Juan Time Too Many

Juan Time Too Many

Until he was fired yesterday, Juan Williams was a News Analyst on NPR (formerly National Public Radio). Before that, he was an NPR News Correspondent, a reporting position. For the past few years, Mr. Williams has also held a second job as a Fox News commentator. His statements there are more unconstrained, more about opinion than reportage of fact.

We don’t know if Fox commentators have a code of ethics, but NPR journalists do, and it specifically instructs them to avoid public appearances in situations that “encourage punditry and speculation rather than fact-based analysis.” When Mr. Williams crossed that line before, in 2009, he admitted it. He had done it the previous year, too, and NPR responded by changing his job duties from “Correspondent” to “Analyst.” NPR also asked Fox to stop identifying Juan Williams as “NPR Political Analyst” on their telecasts.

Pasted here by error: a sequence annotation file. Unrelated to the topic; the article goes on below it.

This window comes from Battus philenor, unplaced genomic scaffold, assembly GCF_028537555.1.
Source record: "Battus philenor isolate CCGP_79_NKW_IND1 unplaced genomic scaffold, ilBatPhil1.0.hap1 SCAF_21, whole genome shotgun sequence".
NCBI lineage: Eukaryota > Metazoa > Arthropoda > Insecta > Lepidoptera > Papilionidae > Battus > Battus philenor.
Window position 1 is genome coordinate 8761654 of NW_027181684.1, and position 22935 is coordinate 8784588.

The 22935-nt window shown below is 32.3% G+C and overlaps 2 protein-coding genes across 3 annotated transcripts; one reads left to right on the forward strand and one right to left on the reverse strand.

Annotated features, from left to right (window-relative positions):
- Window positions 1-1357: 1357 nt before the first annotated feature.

NPR was overly hasty in terminating Mr. Williams. says Alicia C. Shepard, the radio network’s Ombudsman; it should have allowed him time to respond, then fired him. Expressing a personal fear of flying with Muslims is hardly fact-based analysis. Ms. Shepard asks us to imagine how we would react if Juan Williams had spoken his comments about another group:

 “But when I get on the plane, I got to tell you, if I see an African American male in a Dashiki with a big Afro, I get worried. I get nervous.”

Those claiming that partisan bias at the radio network is behind Mr. William’s termination conveniently forget the uproar over last weeks’ memo cautioning NPR reporters not to appear at the upcoming Stewart and Colbert rallies. NPR will report on these events; it merely reminded reporters that public expression of political opinion conflicts with their duty as journalists.


“Muslims Wearing Things,” Andrew Sullivan, The Atlantic.

Long, but important: “The real danger from NPR’s firing of Juan Williams
By Glenn Greenwald,” Glenn Greenwald, Salon.


Image by Mike Licht. Download a copy here. Creative Commons license; credit Mike Licht, NotionsCapital.com

Comments are welcome if they are on-topic, substantive, concise, and not boring or obscene. Comments may be edited for clarity and length.

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